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Christmas festivities, tree pruning, seed selection & a Happy New Year

We wrapped up our year here in the Garden with some very creative and enjoyable festive wreath-making workshops and a delicious Christmas lunch that impressively catered for around thirty or so of our regular members. A huge thank you to all who made these events so successful and enjoyable, and to everyone else who has helped and supported the Garden throughout the past year. It really is a community effort, and relies on every one of you to create the magic and fun that we all appreciate so very much!

Christmas lunch

Looking forward in the Garden, an immediate job that will soon be taken in hand as January begins is the pruning of the woodland hazel and ash trees, and our large willow. The hazel is ideal for coppicing, a technique that cuts trees and shrubs to ground level, causing new shoots to grow rapidly from the base. Whereas the ash and willow will be pollarded, by pruning them to the main stem or trunk, thereby controlling the height of the main stem itself. The work is done every few years and will allow light back into the woodland in particular, which in turn will benefit the flowering of imminent spring bulbs such as snowdrops and winter aconites. The cut materials will provide poles for plant supports around the garden and some of the willow will no doubt find its way into future wreaths. On this note, we are preparing to plant a willow bed behind our main cabin to specifically supply us with weaving materials for basket making in the years ahead.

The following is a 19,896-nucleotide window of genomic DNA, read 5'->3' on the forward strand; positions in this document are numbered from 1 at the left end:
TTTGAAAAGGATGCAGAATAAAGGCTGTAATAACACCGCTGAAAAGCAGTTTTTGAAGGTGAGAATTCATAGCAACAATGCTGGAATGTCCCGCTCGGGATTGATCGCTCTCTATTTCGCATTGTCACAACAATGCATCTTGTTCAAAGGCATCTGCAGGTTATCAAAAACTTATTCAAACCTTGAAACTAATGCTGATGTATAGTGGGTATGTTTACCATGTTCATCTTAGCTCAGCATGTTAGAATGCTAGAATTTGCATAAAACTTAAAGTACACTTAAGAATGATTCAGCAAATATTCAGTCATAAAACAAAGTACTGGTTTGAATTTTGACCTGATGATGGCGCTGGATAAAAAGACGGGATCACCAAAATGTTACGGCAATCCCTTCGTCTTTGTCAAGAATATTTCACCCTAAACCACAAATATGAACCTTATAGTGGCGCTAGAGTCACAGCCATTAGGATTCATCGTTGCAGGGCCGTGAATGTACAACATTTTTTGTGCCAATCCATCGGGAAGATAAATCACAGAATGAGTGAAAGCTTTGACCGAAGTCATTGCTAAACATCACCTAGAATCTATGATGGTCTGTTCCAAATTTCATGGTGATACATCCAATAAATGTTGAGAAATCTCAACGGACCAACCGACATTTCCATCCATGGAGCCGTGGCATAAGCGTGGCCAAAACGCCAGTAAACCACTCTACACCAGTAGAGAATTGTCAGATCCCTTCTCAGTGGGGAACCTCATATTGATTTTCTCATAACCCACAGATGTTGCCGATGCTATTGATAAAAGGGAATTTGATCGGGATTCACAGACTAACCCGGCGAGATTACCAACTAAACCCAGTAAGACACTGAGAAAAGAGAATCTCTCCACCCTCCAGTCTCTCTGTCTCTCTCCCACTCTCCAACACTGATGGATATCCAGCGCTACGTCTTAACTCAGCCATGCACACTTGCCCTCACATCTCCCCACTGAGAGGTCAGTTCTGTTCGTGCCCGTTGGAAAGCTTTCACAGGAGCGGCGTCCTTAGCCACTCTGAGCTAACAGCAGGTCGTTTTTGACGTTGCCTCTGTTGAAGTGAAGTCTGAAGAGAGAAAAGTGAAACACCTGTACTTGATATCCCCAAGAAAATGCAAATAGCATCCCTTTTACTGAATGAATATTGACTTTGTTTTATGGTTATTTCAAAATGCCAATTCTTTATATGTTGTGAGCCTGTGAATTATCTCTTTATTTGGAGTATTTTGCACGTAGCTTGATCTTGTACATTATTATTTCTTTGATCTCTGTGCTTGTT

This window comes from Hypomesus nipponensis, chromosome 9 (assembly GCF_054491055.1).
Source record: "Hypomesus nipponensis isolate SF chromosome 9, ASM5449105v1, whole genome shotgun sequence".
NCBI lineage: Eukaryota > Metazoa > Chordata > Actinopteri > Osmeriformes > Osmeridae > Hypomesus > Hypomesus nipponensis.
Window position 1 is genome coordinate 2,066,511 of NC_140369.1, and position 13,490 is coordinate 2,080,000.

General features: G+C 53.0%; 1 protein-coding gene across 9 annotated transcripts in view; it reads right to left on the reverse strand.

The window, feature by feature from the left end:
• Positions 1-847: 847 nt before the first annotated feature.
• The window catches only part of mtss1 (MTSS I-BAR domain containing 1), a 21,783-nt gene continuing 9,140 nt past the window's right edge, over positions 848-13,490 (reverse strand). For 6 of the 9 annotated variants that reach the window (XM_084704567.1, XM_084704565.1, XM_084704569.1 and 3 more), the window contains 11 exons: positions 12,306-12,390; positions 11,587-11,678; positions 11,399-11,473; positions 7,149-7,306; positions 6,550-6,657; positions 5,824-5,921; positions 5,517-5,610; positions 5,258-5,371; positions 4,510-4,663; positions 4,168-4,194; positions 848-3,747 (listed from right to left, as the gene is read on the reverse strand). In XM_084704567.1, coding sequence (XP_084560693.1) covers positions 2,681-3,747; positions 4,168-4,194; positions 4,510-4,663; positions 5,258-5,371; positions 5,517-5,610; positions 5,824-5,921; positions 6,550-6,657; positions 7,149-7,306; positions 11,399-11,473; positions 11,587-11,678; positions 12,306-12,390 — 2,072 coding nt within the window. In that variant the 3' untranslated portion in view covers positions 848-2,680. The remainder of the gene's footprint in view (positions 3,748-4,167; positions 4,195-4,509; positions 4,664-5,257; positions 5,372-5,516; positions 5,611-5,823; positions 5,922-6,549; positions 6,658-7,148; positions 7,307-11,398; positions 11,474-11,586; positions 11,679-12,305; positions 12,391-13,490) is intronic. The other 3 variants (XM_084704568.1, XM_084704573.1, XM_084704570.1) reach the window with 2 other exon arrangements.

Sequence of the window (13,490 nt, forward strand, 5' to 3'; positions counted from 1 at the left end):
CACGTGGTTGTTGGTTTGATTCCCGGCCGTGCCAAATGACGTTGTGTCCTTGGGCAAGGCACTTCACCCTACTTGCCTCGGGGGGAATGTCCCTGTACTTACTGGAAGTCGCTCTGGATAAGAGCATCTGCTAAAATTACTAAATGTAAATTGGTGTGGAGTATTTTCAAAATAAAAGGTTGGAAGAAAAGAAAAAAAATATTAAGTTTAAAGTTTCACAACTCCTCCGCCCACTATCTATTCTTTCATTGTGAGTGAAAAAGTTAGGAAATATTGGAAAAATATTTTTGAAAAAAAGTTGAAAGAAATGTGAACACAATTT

Wreath-making workshop

Another task that arises as the year gets underway is choosing which particular plants to cultivate. This year we're keen to sow more heritage (or ‘heirloom’) seed varieties because of the benefits they offer. They are so called because they come from a plant that has been passed from one generation to another, carefully grown and saved because its qualities are considered valuable, often for more than a hundred years. Importantly, they preserve genetic diversity in crops, which promotes resilience against pests and diseases. They can also boast distinct flavours and nutritional qualities, which enhance the cooking experience and provide potentially unique health benefits. Plus, growing them keeps alive and connects people to the agricultural history and cultural heritage associated with specific regions and communities. And lastly, because they're open-pollinated naturally by birds, insects, wind, or human hands they can in turn be shared through seed swaps that help growers be more self-sufficient and maintain a sustainable seed supply. All things to bear in mind when selecting your next packet of pumpkin or tomato seeds for an early spring sowing.

Finally, we'd all like to wish you a very happy and healthy gardening year ahead in 2024. We very much hope you'll be able to join us on our open days and look forward to seeing you when you next pop in, anytime on weekdays between 10 am and 3 pm.

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